Wildfires raging around Athens, Greece are responsible for more than 50 deaths, marking the deadliest fire season to hit the country in more than a decade.
Twin wildfires that broke out Monday around the Greek capital of Athens have claimed the lives of at least 60 people and injured more than 100 in what is being called the deadliest fire season for the country since 2007, CBS News reports.
According to Stavroula Malliri, a fire department spokeswoman, the wildfires broke out Monday in Kineta, located about 30 miles west of Athens, and Rafina, northeast of the capital, and were fanned by gale-force winds and record high temperatures. The twin fires quickly spread to an inhabited area known to be a popular holiday resort, trapping people in their cars and homes and preventing them from fleeing.
“The police tried to direct us away from the fire. But we couldn't escape it,” former Greek Communist Party leader Aleka Papariga, who managed to survive the fire near Rafina, said. “We got stuck in traffic and the flames were on top of us. We managed to find a small gap and we made it out."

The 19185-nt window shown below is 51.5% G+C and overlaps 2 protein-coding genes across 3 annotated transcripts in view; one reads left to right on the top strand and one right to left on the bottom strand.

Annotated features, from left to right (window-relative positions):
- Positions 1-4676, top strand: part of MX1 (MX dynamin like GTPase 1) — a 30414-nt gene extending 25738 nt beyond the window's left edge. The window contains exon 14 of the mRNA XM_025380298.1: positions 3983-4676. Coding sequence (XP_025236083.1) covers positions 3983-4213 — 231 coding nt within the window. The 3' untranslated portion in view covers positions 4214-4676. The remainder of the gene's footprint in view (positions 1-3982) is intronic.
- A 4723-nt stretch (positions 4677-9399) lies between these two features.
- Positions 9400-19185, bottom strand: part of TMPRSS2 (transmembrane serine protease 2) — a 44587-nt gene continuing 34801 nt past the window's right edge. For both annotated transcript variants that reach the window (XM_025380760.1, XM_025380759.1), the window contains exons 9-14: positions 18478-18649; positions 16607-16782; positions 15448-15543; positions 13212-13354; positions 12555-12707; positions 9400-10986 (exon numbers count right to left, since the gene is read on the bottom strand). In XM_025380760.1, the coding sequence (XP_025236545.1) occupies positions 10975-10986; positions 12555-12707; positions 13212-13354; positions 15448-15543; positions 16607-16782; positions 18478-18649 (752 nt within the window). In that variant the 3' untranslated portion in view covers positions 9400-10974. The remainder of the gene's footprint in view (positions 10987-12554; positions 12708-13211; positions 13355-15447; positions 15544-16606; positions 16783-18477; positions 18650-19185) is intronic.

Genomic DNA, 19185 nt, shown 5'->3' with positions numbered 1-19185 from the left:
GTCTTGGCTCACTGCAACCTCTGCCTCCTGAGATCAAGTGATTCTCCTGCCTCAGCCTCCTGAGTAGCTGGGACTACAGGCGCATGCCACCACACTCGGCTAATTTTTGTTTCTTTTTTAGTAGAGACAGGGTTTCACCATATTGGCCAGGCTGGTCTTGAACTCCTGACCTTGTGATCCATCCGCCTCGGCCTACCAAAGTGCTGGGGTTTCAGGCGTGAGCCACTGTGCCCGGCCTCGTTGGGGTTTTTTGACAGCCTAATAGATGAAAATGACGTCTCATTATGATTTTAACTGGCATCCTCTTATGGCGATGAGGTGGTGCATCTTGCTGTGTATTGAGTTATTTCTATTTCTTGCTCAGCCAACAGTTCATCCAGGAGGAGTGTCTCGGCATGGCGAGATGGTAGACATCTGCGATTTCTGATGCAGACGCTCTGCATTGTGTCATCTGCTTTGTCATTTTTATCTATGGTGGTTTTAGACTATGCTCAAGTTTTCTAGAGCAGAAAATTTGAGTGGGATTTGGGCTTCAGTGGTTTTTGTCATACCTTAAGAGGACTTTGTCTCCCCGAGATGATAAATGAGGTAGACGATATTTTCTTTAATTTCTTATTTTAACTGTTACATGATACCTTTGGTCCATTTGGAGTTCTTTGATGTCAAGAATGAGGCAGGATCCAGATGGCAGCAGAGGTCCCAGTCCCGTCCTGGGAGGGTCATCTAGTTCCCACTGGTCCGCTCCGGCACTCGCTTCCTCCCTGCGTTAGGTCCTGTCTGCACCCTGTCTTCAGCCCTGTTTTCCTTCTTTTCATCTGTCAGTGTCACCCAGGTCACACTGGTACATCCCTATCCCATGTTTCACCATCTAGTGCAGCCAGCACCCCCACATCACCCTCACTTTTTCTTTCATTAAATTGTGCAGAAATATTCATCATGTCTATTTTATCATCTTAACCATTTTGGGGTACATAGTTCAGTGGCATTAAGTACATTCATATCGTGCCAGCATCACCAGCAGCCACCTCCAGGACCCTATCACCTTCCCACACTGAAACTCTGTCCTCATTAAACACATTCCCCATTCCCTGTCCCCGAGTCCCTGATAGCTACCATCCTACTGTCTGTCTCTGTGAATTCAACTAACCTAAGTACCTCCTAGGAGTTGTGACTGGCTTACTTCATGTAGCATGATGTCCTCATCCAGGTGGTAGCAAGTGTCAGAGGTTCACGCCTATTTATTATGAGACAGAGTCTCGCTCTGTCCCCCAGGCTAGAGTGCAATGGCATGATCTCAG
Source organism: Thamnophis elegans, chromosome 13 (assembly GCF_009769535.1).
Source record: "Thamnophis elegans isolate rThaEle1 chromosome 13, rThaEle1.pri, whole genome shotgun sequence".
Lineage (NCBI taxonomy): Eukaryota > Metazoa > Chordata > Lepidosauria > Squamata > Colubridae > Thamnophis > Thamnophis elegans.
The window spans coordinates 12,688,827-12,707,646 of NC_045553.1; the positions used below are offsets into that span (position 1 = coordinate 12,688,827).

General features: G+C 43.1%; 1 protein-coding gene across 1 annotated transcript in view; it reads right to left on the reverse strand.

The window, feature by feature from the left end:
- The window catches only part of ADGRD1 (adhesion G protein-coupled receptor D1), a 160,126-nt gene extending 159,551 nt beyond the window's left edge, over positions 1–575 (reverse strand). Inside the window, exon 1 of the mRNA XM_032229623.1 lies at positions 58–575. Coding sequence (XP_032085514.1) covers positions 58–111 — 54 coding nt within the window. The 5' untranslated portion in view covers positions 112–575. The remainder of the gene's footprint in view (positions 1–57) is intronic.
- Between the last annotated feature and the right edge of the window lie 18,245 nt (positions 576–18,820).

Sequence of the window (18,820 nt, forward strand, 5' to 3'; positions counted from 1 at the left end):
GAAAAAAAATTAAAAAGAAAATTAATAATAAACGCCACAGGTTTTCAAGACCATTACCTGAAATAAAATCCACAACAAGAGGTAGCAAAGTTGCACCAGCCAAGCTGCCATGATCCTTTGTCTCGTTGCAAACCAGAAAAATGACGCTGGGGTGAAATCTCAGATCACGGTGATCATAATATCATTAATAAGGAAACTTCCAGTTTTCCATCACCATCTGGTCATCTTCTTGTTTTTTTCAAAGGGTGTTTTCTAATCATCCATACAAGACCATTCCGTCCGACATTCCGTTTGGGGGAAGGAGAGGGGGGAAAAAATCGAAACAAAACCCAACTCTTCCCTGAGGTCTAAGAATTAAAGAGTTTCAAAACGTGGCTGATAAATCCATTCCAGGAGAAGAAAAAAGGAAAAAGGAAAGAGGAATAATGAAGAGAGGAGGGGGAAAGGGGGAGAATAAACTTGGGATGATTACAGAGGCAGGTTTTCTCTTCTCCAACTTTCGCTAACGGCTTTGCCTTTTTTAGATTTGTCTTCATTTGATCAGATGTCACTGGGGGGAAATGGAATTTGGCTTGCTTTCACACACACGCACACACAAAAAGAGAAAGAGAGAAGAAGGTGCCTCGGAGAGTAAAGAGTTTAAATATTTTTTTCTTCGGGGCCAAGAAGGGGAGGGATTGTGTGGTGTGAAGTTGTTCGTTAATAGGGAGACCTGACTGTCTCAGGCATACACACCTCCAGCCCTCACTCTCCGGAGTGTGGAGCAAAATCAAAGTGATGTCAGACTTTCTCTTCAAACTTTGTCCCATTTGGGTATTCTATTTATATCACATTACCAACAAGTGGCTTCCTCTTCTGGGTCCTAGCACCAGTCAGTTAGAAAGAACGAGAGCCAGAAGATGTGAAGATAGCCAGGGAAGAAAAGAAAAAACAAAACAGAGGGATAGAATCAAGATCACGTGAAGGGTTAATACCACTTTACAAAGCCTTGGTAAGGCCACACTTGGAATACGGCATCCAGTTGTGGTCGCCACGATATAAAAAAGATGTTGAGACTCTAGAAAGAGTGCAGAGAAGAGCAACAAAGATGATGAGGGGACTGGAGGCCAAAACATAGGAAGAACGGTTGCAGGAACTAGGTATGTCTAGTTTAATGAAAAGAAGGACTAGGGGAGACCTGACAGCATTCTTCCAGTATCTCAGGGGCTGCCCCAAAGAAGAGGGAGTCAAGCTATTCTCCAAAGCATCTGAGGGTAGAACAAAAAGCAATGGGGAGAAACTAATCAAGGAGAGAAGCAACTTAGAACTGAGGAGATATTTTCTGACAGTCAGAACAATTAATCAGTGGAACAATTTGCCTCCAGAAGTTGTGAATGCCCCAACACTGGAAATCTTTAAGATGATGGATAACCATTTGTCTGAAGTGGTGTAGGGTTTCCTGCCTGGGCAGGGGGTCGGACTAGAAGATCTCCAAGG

As the fires torched the surrounding homes, cars, and forests, hundreds of people fled to the beaches, where navy vessels, yachts, and fishing boats rescued 19 people at sea and evacuated another 696 people from shore.
“Everything happened in seconds. I grabbed a beach towel. It saved my life. I soaked it, grabbed my wife and we ran to the sea,” Andreaas Passios, who escaped the fires, said.
The fires have killed at least 60 people, the death toll quickly rising on Tuesday when rescuers discovered the bodies of 26 people huddled together in the seaside area northeast of Athens. It is believed that the victims were all family members. Another 156 adults and 16 children have been hospitalized as a result of the wildfires, with 11 of the adults said to be in serious condition.
Greece deployed the entirety of the country’s fleet of water-dropping planes and helicopters in an effort to battle the fires and has since sought international help through the European Union, with Spain sending two firefighting aircraft and Cyprus sending 60 firefighters to help on the ground. Turkey and Israel have also offered their help.
Greek Prime Minister Alexis Tsipras has declared three days of national mourning for those killed by the fires, the deadliest to hit the country since more than 60 people were killed when wildfires swept across the southern Peloponnese region in 2007.